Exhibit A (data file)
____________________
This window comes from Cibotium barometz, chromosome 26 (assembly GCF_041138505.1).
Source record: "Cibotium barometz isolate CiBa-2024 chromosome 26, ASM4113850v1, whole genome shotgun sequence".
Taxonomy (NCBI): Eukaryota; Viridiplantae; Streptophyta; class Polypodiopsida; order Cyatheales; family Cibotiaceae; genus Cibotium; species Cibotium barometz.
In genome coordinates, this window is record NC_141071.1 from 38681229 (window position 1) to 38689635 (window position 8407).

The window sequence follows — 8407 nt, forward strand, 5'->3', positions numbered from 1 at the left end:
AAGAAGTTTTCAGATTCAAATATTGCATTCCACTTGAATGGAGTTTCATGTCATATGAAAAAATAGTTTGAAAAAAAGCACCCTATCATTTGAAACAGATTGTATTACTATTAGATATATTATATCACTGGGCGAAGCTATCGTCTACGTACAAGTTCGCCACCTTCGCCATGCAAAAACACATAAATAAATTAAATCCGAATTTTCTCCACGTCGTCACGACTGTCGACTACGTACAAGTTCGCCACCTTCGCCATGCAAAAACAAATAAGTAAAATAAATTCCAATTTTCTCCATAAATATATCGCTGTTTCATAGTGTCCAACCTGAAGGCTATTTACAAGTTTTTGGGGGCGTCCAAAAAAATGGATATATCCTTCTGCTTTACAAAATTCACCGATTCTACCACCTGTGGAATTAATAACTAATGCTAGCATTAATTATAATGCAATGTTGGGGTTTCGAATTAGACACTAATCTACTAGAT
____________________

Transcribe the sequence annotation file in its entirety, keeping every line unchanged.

This window comes from Cibotium barometz, chromosome 26 (assembly GCF_041138505.1).
Source record: "Cibotium barometz isolate CiBa-2024 chromosome 26, ASM4113850v1, whole genome shotgun sequence".
Taxonomy (NCBI): Eukaryota; Viridiplantae; Streptophyta; class Polypodiopsida; order Cyatheales; family Cibotiaceae; genus Cibotium; species Cibotium barometz.
In genome coordinates, this window is record NC_141071.1 from 38681229 (window position 1) to 38689635 (window position 8407).

The window sequence follows — 8407 nt, forward strand, 5'->3', positions numbered from 1 at the left end:
AAGAAGTTTTCAGATTCAAATATTGCATTCCACTTGAATGGAGTTTCATGTCATATGAAAAAATAGTTTGAAAAAAAGCACCCTATCATTTGAAACAGATTGTATTACTATTAGATATATTATATCACTGGGCGAAGCTATCGTCTACGTACAAGTTCGCCACCTTCGCCATGCAAAAACACATAAATAAATTAAATCCGAATTTTCTCCACGTCGTCACGACTGTCGACTACGTACAAGTTCGCCACCTTCGCCATGCAAAAACAAATAAGTAAAATAAATTCCAATTTTCTCCATAAATATATCGCTGTTTCATAGTGTCCAACCTGAAGGCTATTTACAAGTTTTTGGGGGCGTCCAAAAAAATGGATATATCCTTCTGCTTTACAAAATTCACCGATTCTACCACCTGTGGAATTAATAACTAATGCTAGCATTAATTATAATGCAATGTTGGGGTTTCGAATTAGACACTAATCTACTAGAT